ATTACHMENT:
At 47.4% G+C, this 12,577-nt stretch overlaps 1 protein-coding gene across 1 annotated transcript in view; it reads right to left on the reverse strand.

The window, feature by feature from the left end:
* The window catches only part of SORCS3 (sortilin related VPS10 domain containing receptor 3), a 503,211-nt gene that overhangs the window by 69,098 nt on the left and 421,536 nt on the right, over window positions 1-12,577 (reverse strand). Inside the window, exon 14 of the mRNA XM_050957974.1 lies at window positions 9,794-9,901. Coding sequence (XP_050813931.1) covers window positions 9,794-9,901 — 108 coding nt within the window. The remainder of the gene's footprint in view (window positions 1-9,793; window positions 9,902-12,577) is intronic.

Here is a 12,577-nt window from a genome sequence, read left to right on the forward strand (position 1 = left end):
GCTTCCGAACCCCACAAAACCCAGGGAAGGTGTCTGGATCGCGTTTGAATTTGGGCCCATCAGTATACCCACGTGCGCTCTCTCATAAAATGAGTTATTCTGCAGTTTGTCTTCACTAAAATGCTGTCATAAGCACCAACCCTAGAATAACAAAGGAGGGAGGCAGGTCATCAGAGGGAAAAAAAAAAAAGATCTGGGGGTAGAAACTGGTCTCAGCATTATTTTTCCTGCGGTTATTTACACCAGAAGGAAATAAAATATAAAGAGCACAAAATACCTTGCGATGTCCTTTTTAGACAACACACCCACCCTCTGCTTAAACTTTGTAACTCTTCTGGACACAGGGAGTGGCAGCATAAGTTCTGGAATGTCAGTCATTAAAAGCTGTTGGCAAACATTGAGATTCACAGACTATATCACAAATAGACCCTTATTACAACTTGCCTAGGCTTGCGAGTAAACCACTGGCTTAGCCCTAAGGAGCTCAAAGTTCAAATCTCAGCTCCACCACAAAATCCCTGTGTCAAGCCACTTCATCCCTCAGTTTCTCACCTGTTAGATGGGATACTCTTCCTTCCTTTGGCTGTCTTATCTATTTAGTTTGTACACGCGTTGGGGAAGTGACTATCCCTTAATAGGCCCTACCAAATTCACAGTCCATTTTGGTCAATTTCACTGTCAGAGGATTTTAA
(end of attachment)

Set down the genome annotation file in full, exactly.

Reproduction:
At 47.4% G+C, this 12,577-nt stretch overlaps 1 protein-coding gene across 1 annotated transcript in view; it reads right to left on the reverse strand.

The window, feature by feature from the left end:
* The window catches only part of SORCS3 (sortilin related VPS10 domain containing receptor 3), a 503,211-nt gene that overhangs the window by 69,098 nt on the left and 421,536 nt on the right, over window positions 1-12,577 (reverse strand). Inside the window, exon 14 of the mRNA XM_050957974.1 lies at window positions 9,794-9,901. Coding sequence (XP_050813931.1) covers window positions 9,794-9,901 — 108 coding nt within the window. The remainder of the gene's footprint in view (window positions 1-9,793; window positions 9,902-12,577) is intronic.

Here is a 12,577-nt window from a genome sequence, read left to right on the forward strand (position 1 = left end):
GCTTCCGAACCCCACAAAACCCAGGGAAGGTGTCTGGATCGCGTTTGAATTTGGGCCCATCAGTATACCCACGTGCGCTCTCTCATAAAATGAGTTATTCTGCAGTTTGTCTTCACTAAAATGCTGTCATAAGCACCAACCCTAGAATAACAAAGGAGGGAGGCAGGTCATCAGAGGGAAAAAAAAAAAAGATCTGGGGGTAGAAACTGGTCTCAGCATTATTTTTCCTGCGGTTATTTACACCAGAAGGAAATAAAATATAAAGAGCACAAAATACCTTGCGATGTCCTTTTTAGACAACACACCCACCCTCTGCTTAAACTTTGTAACTCTTCTGGACACAGGGAGTGGCAGCATAAGTTCTGGAATGTCAGTCATTAAAAGCTGTTGGCAAACATTGAGATTCACAGACTATATCACAAATAGACCCTTATTACAACTTGCCTAGGCTTGCGAGTAAACCACTGGCTTAGCCCTAAGGAGCTCAAAGTTCAAATCTCAGCTCCACCACAAAATCCCTGTGTCAAGCCACTTCATCCCTCAGTTTCTCACCTGTTAGATGGGATACTCTTCCTTCCTTTGGCTGTCTTATCTATTTAGTTTGTACACGCGTTGGGGAAGTGACTATCCCTTAATAGGCCCTACCAAATTCACAGTCCATTTTGGTCAATTTCACTGTCAGAGGATTTTAA